A lot to update in Turkey. Turkey, Russia and Iran said they will support the creation of a committee to bring a political settlement to the Syrian civil war. But they haven’t agreed on who exactly will sit on it. The committee will comprise 150 delegates – 50 from the Syrian government, 50 from Syria’s various rebel groups and 50 from so-called “independent” members (i.e., Iran, Turkey and Russia). It’s nothing less than a competition for who will have the most influence in Damascus once the Syrian conflict is over.

Meanwhile, there are signs that U.S.-Turkey ties are improving. The United States has approved a $3.5 billion sale of Patriot air defense systems to Turkey, presumably as an alternative to the Russian S-400 system, which can’t be integrated into NATO air defense systems. (The U.S. has long opposed its acquisition.) Russia is indifferent to the Patriot deal, claiming it won’t affect the S-400 sale. That’s true. S-400s and Patriots are similar but not identical; S-400s have a longer range, better intercontinental and intermediate-range ballistic missile potential, and greater versatility, while the Patriot is better for point defense. Turkey can claim it needs both.

Moreover, the U.S. said Tuesday that it is considering extraditing Fetullah Gulen, the Muslim cleric Turkey believes orchestrated the failed 2016 coup. The announcement contradicts a statement Washington made just one day earlier. It’s a subtle but important development – a public confirmation means Washington is probably looking for ways to reconcile with Ankara. To that end, the Trump administration said Wednesday that it would withdraw completely from Syria, something it said it wanted to do earlier this year (in March) but quickly backtracked on (in April). Along with a recent statement from Washington’s envoy to Syria – that the U.S. has “no permanent relationships with sub-state entities” – this is a foreboding prospect for the Kurds.

Behind the tree. Lebanon’s army was put on high alert after Lebanese and Israeli forces had a minor verbal altercation about the placement of a security fence. A video shows soldiers from Israel and from Lebanon only a few yards apart, arguing about where the fence should be erected relative to the Blue Line, the internationally recognized border established after the 2006 war. (Soldiers kept shouting the phrase “behind the [olive] tree.”) Israeli activity toward Hezbollah has raised the possibility of another war, making tiffs like this a little more troubling than before.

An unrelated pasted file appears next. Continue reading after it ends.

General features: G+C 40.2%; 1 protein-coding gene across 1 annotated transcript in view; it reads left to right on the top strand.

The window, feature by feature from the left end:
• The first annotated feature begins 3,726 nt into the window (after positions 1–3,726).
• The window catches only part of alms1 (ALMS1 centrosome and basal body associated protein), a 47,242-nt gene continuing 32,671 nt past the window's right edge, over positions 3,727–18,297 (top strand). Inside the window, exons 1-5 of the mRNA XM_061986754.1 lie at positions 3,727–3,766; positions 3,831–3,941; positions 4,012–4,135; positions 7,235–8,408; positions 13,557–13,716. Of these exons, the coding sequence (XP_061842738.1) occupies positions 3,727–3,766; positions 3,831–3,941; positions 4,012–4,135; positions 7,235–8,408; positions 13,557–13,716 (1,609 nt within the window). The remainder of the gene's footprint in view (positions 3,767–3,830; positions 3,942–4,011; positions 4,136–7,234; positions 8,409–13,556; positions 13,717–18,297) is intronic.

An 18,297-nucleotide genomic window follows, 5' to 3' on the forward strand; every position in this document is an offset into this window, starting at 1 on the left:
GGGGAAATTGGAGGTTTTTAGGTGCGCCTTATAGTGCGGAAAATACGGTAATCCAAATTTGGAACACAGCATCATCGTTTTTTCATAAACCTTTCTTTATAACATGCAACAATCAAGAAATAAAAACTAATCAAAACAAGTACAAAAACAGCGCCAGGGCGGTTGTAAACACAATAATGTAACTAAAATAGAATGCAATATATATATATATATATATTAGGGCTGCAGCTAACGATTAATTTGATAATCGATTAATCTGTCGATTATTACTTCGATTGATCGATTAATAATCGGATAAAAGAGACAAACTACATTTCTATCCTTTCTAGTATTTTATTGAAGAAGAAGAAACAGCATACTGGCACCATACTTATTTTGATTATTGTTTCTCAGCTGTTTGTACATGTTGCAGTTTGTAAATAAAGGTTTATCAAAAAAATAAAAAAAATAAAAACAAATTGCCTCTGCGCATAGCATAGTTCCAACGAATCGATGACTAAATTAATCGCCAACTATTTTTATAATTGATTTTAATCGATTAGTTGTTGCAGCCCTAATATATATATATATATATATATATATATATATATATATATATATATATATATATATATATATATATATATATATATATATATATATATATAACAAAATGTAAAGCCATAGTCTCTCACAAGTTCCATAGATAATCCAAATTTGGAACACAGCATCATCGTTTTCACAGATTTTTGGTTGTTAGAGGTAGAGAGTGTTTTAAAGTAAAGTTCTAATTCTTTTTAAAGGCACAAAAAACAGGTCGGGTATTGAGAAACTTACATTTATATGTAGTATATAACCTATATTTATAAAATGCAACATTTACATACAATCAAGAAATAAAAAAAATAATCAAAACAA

Competition in the Horn of Africa. On Tuesday, the U.S. announced it would invest $900 million in Somalia, half of which will go toward humanitarian aid. This comes just a week after U.S. national security adviser John Bolton unveiled the White House’s new strategy for Africa, focused on limiting Chinese and Russian influence on the continent. Kenya, which shares a border with Somalia, will be a key partner in that strategy. Somalia has also attracted attention from other foreign countries looking to gain a foothold in the region, including Turkey, Qatar and the United Arab Emirates. The Horn of Africa is often seen as a strategic location for foreign powers. The U.S. recently announced plans to build new hangars for its unmanned aerial vehicle force at Camp Lemonnier in Djibouti, on the Bab el-Mandeb strait, a critical chokepoint between the Horn of Africa and the Middle East.

Honorable Mentions

  • Another Canadian citizen has been detained in China, ostensibly in response to Washington’s extradition request for Huawei’s chief financial officer, who was recently detained in Canada.
  • Argentina’s economy has entered a recession, contracting by 3.5 percent in the third quarter.
  • Japan has lodged a protest against Russia over the construction of two new military barracks on islands near Hokkaido.
  • Chinese holdings of U.S. Treasurys have declined for the fifth month in a row. Beijing is trying to prop up the value of the yuan.
  • Switzerland has nearly completed a financial mechanism that would allow the transfer of funds to Iran, supposedly for humanitarian purposes. Certain humanitarian supplies are excluded from the U.S. sanctions on Iran.
  • The International Monetary Fund has approved a $3.9 billion economic agreement for Ukraine, $1.4 billion of which will be available for immediate distribution.
  • Israel and Cyprus are conducting another round of military drills.
  • The European Commission on Wednesday accepted Italy’s modestly revised 2019 budget, which targets a budget deficit of 2.04 percent of gross domestic product instead of the initial 2.4 percent.